Digital history / humanities centers

Digital history projects

Digital humanities projects

See also

References

  1. ^ a b Ayers, Edward. L. 1999. The Pasts and Futures of Digital History. Online essay, available at http://www.vcdh.virginia.edu/PastsFutures.html.
  2. ^ Wiliam G. Thomas III, in Interchange: The Promise of Digital History. 2008. Journal of American History 95(2): available at http://www.journalofamericanhistory.org/issues/952/interchange/index.html.
  3. ^ Cox, R. 2007. Appraising the Digital Past and Future. Digccurr2007: An International Conference in Digital Curation. Chapel Hill, NC: USA, available at http://ils.unc.edu/digccurr2007/papers/cox_paper_4-5.pdf.
  4. ^ Reading, Anna. 2003. Digital Interactivity in Public Memory Institutions: The Uses of New Technologies in Holocaust Museums. Media, Culture and Society 25: 67-85.
  5. ^ Zuern, John. 2003. Online Lives: Introduction. Biography 26(1): v-xxv.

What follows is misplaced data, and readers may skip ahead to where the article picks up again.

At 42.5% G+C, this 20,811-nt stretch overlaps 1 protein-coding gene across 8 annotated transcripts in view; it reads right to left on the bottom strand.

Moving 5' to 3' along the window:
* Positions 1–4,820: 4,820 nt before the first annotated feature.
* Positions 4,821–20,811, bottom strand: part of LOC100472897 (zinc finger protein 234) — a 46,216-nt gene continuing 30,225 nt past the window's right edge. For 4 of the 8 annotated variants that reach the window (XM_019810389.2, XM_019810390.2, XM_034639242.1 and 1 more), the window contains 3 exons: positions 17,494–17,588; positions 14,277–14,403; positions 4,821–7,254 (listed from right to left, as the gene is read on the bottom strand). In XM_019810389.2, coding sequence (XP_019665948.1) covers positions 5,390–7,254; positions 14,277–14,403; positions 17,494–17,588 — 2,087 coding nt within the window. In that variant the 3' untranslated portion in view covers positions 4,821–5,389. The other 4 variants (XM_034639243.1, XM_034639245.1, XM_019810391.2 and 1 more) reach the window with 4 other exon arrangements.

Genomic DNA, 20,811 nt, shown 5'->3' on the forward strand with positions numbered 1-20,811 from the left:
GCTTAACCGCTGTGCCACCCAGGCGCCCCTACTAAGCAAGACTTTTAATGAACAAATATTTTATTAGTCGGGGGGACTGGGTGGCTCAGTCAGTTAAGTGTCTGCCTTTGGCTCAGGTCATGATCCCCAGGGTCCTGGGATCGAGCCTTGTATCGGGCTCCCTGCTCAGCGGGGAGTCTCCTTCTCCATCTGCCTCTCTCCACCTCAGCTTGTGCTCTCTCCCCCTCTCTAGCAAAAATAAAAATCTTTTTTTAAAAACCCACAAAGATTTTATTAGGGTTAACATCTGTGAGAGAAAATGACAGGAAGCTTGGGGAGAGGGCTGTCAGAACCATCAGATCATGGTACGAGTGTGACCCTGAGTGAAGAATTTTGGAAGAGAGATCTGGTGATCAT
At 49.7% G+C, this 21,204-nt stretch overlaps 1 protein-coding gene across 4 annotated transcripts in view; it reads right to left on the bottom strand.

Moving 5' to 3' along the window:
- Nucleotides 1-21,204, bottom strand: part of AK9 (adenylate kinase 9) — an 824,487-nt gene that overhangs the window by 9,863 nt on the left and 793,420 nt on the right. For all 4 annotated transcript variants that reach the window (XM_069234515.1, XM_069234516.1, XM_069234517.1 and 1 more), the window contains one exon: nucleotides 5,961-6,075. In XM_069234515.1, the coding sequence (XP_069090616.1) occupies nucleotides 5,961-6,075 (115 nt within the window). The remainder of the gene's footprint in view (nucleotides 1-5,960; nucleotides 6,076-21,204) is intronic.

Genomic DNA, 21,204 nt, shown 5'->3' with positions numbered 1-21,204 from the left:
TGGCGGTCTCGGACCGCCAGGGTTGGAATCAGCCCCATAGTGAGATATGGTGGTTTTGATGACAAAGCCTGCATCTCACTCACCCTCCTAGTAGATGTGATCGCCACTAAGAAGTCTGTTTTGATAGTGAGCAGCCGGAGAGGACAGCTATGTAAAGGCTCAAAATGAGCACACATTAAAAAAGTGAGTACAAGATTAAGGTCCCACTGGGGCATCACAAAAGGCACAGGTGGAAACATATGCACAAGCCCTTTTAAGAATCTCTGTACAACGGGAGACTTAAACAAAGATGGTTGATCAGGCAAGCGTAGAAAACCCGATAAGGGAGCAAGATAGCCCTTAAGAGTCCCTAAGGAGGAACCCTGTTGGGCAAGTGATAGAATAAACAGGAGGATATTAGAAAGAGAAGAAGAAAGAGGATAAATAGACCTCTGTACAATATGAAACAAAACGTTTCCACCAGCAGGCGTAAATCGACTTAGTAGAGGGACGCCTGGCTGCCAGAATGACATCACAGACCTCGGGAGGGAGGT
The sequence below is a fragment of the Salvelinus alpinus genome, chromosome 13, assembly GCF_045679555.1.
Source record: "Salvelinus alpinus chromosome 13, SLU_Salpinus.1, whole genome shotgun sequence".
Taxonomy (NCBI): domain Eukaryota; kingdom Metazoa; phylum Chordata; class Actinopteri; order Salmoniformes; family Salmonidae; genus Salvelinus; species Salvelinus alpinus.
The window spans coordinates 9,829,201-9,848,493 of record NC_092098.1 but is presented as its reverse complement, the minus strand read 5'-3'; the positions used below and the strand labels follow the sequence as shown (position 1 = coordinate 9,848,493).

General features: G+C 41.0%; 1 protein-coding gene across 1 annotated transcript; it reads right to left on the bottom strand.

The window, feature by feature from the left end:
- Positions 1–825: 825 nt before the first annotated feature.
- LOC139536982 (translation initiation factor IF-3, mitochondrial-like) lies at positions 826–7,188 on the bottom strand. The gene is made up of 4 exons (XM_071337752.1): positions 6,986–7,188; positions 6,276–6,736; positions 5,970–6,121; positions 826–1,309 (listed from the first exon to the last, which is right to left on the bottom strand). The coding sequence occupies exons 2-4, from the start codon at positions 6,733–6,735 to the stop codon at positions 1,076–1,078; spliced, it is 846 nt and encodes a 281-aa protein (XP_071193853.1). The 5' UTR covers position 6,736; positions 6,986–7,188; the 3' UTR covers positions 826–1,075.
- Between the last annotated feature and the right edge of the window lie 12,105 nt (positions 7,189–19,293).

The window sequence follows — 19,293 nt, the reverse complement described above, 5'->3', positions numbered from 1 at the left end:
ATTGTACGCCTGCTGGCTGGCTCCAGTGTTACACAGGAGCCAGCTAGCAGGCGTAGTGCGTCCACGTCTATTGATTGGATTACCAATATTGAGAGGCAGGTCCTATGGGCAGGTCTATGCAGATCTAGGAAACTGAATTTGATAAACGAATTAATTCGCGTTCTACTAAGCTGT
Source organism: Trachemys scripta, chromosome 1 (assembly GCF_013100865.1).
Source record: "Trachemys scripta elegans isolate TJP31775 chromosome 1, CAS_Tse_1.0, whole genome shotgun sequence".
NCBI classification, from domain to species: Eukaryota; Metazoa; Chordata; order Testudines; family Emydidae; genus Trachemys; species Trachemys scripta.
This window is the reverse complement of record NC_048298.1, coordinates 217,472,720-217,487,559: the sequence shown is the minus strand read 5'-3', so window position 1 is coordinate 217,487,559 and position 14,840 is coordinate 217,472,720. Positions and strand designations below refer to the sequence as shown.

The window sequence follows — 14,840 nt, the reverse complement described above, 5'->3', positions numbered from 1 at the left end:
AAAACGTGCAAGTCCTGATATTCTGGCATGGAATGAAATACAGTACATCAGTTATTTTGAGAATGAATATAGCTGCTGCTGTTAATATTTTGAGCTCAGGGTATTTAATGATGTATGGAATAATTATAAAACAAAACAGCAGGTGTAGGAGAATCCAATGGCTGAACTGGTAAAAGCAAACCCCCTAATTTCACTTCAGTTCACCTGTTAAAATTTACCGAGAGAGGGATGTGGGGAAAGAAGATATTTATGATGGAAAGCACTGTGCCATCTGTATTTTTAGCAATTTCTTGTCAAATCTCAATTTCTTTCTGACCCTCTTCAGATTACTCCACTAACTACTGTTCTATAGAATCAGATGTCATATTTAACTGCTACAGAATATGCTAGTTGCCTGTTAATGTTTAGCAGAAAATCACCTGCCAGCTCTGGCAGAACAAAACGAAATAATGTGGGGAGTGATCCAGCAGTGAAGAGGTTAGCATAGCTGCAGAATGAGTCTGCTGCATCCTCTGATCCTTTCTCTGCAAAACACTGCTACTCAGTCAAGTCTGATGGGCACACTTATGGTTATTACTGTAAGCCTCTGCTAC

6. ^ Boellstorff, Tom. 2008. The Scope and Subject of this Inquiry, and, History. Coming of Age in Second Life: An Anthropologist Explores the Virtually Human. Princeton: Princeton University Press. Ch 1, 3-30; Ch 2, 31-59.
  7. ^ Sheehy, Megan. 2008. New Perspectives on the Past: YouTube, Web 2.0 and Public History. Melbourne Historical Journal 36: 59-74.
  8. ^ Boggs, Jeremy. 2006. A Quick Overview of Web 2.0. Past Forward blog, available at http://past-forward.org/writing/.
  9. ^ Arthur, Paul. 2009. Virtual Strangers: e-Research and the Humanities. Australian Cultural History 27(1): 47-59.
  10. ^ Frow, John, 2006. The Archive under Threat. Memory, Monuments, Museums. M. Lake. Melbourne (ed.): Melbourne University Press / The Australian Academy of the Humanities, 137